If you own a SoC (System-on-a-chip) named Banana Pro, you might face the issue that most Linux distros available for this board do not respect the display resolution that you set in the uEnv.txt file. Especially in case you are using some HDMI -> VGA converter, this resolution-related issue can be expected. Here is a working solution to fix it.
Recently, I built a media centre device using Raspberry Pi 2. I am using Arch Linux + Kodi as its software. When plugged to my TV, I noticed the very small fonts that Kodi is using for the controls and information shown on the screen. While I don't care that much about the controls, (because I use my smartphone to control Kodi), the file list font size was terribly small. It was hard to read anything on the TV screen. Here is a very simple way to increase the file list font size in Kodi. Using the method described below, you can change the font size of any element in Kodi's user interface.
During WinHEC (Windows Hardware Engineering Conference), Microsoft announced that PCs with Windows 10 and UEFI must ship with Secure Boot enabled by default. Secure Boot is a feature to protect PCs from malware which can infect the OS boot loader to load itself at the earliest stage of booting. What Secure Boot does it allows only a Microsoft-verified / signed boot loader to be used. So boot loaders that are not signed can no longer boot other operating systems like Linux. With Windows 8, Microsoft had not mandated that Secure Boot be enabled by default. With Windows 10, now hardware manufacturers (OEMs) must enable it by default if they want Windows logo certification, and it is up to the OEM to decide whether they even want to give you the ability to disable Secure Boot. This is an extremely alarming situation as you can potentially be locked out of using other operating systems thanks to Microsoft. Here is what you should do to avoid this.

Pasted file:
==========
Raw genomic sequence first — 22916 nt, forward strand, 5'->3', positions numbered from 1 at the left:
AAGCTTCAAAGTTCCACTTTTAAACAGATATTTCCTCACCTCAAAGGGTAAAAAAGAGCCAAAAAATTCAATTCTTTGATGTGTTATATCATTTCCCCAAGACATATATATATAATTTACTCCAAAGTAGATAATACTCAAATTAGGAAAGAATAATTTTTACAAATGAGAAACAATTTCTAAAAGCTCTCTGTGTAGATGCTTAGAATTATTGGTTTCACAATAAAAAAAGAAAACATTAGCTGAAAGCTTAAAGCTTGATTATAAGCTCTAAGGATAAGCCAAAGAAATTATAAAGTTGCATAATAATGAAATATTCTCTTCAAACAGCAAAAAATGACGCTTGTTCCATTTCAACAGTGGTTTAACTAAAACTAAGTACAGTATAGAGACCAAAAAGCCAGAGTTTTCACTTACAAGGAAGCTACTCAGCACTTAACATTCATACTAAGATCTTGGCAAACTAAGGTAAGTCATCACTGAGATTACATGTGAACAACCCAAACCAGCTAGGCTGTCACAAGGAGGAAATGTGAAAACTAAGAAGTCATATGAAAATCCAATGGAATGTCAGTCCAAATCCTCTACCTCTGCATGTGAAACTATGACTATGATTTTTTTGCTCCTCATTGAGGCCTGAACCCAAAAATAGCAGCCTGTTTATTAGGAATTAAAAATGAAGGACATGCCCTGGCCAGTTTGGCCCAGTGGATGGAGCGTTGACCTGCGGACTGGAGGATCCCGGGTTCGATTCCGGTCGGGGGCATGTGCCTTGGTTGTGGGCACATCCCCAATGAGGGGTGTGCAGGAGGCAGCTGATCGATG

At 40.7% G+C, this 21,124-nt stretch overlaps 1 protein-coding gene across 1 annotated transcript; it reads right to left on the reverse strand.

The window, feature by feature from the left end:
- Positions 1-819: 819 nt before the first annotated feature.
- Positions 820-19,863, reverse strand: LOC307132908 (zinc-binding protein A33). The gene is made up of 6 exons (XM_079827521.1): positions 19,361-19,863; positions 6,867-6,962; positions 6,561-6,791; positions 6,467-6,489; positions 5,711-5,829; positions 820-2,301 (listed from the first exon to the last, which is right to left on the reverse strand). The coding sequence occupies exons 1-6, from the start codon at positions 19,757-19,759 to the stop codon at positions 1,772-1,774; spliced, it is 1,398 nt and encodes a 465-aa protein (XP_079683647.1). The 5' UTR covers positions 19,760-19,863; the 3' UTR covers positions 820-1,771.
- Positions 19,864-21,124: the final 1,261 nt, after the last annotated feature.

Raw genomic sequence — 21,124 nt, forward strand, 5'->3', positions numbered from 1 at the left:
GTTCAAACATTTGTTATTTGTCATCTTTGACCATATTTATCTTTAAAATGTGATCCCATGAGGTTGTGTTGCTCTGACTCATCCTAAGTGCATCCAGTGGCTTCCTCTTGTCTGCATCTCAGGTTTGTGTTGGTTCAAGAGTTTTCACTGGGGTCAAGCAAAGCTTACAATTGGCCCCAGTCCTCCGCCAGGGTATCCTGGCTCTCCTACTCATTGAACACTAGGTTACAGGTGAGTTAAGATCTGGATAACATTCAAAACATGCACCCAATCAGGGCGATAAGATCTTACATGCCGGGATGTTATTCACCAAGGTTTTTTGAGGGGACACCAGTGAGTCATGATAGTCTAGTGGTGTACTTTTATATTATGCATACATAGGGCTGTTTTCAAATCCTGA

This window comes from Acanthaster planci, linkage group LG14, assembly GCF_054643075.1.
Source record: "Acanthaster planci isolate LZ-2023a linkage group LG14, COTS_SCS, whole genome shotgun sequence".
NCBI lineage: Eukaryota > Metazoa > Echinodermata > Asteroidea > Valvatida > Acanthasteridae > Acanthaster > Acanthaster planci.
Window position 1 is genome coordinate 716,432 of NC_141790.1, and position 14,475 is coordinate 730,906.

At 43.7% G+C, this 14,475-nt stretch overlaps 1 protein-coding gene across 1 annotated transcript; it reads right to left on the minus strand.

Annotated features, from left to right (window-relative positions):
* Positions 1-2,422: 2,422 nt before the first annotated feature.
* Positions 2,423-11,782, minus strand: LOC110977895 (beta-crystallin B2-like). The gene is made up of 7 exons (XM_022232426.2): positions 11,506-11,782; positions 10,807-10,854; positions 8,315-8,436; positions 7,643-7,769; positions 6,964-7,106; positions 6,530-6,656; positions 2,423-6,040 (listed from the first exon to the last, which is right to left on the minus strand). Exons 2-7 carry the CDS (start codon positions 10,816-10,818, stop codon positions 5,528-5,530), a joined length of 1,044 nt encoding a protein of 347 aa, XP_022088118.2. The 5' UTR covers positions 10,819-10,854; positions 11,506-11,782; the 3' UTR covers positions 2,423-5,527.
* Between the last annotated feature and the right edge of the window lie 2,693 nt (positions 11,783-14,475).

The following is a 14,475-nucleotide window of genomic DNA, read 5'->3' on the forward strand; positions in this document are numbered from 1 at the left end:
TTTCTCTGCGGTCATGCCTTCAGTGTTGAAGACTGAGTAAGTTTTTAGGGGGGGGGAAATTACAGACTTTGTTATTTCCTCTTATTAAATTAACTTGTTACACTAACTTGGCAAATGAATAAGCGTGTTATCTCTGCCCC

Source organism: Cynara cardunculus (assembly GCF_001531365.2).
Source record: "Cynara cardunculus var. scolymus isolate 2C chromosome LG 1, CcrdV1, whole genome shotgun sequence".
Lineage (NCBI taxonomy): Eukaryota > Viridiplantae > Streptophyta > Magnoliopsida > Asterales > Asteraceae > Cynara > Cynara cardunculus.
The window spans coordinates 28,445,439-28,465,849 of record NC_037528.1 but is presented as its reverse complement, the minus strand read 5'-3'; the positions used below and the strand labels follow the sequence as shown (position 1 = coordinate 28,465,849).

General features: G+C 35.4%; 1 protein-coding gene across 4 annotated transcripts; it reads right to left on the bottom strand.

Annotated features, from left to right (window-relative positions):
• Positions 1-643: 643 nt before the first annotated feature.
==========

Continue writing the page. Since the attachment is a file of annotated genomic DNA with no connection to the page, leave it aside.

Today I will write a Linux article for a change. Windows fans, don't worry I am not ditching Windows. As you know I use Linux too alongside Windows to keep an eye on the best distros and best window managers. Fluxbox is one such awesome window manager for Linux, my favorite one. It is extremely lightweight, blazingly fast, easily configurable and very feature rich. You can use it without any Desktop Environment and still manage windows comfortably and productively. By default, Fluxbox places newly opened windows ordered in a row until the screen width allows them. I did not find this behavior very useful and would like to share with you how it is possible to place newly opened Fluxbox windows at the center of the screen.
Although I use Windows as well and our blog has primarily been about Windows so far, I also use Linux regularly. I just installed Debian Jessie on my work PC and noticed that none of the shutdown actions work from the GUI. The Desktop Environment I've installed is Mate, the fork of the good old Gnome 2. Every time I try to execute some shutdown action, the system requests for the root password. In this article, I would like to share with you an easy way to get it working and get rid of the root password request.